1930- The motion was made to supplement the state meeting with strong district meetings.

1940-Home economists helped the National Defense Preparedness Program.

No matter what the era, concerns of home and family have been a priority of members, Special projects have reflected these priorities. Annual meeting programs in the Twenties and Thirties featured speakers discussing the effect of current legislation on home economics, ways to strengthen food and drug laws, understanding and guiding the adolescent, and strategies for broadening the curriculum to include family relations and public relations. 

In later years, the program of work was strengthened through subject matter workshops and special projects. Area workshops were conducted in 1967 on working with low income families; on family life education in 1972, housing and interior design in 1974; and on adolescent parenting in 1977. Statewide workshops have included: In 1971, "Protection Through Knowledge", a two-day workshop on consumerism; three-day craft workshops in 1979 and again in 1981 "Housing Perspectives". Pre-convention events and public service activities open to the public have included "An Inflation Deflating Food Demonstration," the 1981 video tape bankruptcy program, and the placement of slide series entitled "History of Western Dress" in film libraries of all colleges and universities with home economics departments, the Arkansas Art Center, and the Arkansas Cooperative Extension Service.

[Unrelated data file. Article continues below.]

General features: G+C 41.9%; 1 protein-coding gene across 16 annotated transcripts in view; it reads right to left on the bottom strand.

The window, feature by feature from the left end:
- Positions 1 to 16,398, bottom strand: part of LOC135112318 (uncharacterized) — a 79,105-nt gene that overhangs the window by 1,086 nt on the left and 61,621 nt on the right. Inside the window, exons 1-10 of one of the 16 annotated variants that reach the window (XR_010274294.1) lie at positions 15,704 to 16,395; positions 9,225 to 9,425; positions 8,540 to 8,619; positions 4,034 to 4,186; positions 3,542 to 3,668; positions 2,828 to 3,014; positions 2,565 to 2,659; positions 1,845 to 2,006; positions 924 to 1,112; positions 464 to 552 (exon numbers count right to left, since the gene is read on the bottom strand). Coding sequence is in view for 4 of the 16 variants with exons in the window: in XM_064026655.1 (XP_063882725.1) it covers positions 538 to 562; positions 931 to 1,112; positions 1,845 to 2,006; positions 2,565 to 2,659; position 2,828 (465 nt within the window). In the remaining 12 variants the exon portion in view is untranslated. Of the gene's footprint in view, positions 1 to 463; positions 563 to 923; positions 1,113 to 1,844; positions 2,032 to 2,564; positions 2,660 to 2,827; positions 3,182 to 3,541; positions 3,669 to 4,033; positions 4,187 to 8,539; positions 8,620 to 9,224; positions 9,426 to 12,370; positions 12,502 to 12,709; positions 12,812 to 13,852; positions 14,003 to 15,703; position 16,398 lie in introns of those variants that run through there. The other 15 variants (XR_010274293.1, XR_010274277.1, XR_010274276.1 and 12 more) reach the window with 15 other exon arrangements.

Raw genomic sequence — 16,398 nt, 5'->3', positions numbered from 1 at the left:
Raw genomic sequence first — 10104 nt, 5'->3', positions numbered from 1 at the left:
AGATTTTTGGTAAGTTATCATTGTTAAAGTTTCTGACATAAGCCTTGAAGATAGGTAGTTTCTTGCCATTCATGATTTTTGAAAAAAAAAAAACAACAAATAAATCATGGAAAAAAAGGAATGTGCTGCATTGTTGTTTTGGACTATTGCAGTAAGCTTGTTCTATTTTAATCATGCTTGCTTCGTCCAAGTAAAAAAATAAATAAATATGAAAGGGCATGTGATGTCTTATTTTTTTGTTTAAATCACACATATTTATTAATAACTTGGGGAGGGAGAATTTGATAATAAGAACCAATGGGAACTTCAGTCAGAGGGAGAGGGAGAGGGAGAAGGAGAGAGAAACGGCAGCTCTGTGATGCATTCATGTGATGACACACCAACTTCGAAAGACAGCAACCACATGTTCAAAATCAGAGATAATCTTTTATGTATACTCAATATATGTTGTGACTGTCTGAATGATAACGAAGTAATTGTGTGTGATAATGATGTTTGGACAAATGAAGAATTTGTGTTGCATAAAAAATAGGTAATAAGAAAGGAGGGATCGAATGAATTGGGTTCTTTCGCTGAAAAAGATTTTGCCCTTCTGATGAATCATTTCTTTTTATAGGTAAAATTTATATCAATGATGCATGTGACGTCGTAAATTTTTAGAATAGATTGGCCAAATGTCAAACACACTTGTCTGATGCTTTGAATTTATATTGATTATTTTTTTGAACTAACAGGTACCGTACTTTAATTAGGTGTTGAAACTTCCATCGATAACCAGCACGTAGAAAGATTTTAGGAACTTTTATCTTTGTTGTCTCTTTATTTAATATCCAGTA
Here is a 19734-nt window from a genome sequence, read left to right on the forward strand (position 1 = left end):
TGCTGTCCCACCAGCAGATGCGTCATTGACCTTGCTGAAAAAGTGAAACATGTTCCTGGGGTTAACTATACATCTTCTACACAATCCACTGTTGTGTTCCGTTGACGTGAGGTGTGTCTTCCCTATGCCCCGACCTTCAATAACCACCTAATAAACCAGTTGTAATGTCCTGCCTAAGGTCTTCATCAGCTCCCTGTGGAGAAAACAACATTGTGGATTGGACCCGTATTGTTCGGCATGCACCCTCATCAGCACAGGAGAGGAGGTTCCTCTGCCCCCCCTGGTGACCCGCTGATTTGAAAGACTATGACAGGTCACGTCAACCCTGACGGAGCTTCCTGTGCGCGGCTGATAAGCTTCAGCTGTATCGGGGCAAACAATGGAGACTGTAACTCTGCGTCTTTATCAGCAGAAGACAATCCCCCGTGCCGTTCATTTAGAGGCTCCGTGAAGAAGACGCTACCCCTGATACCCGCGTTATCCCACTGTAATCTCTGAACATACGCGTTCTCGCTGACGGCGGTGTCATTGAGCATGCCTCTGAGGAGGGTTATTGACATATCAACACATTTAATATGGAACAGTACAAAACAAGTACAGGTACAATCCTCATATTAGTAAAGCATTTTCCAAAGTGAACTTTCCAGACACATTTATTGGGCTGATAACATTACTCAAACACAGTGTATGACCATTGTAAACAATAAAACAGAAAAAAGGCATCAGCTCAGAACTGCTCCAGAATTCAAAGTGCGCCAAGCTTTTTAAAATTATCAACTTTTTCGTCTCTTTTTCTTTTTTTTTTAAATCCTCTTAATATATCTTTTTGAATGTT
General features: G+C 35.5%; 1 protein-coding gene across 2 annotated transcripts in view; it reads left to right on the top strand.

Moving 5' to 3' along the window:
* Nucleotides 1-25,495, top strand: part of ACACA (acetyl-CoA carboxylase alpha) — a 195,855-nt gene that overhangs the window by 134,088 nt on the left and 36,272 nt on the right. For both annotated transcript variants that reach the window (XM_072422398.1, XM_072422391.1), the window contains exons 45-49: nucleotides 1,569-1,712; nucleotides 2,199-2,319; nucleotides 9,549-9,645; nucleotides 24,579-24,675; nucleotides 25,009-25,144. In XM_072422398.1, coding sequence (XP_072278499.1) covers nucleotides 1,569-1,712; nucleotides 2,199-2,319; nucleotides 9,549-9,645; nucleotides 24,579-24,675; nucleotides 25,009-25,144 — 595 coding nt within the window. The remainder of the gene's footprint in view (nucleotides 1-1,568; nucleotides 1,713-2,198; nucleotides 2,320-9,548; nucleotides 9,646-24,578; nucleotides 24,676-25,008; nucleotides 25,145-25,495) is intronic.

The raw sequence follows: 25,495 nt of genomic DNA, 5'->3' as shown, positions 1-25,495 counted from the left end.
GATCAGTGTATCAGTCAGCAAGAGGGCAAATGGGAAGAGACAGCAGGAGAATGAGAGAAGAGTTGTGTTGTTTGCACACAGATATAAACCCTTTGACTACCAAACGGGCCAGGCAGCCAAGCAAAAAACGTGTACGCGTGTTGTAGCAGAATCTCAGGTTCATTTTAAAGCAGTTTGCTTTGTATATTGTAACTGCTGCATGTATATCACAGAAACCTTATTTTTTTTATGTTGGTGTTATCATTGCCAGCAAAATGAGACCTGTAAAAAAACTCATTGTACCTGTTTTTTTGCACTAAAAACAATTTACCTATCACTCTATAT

Since the beginning of the organization, annual meetings have been held in all but a few years. These meetings focused on current concern of families and individuals and the interaction with home economists in various disciplines. A few themes included:

1951- "The Change to Home Economics for a Better World"

1952- "Family Living-Today and Tomorrow"

1967- "Breakthrough in Meeting Family Needs"

1969- "Utilizing our Strengths on Services to Families"

1970- "Focus on Individuals: Families-Home Society"

1978- "Forces for Families: Respond, Impact, Change"

1999- "Investing in Families: Maintaining a Healthy Lifestyle"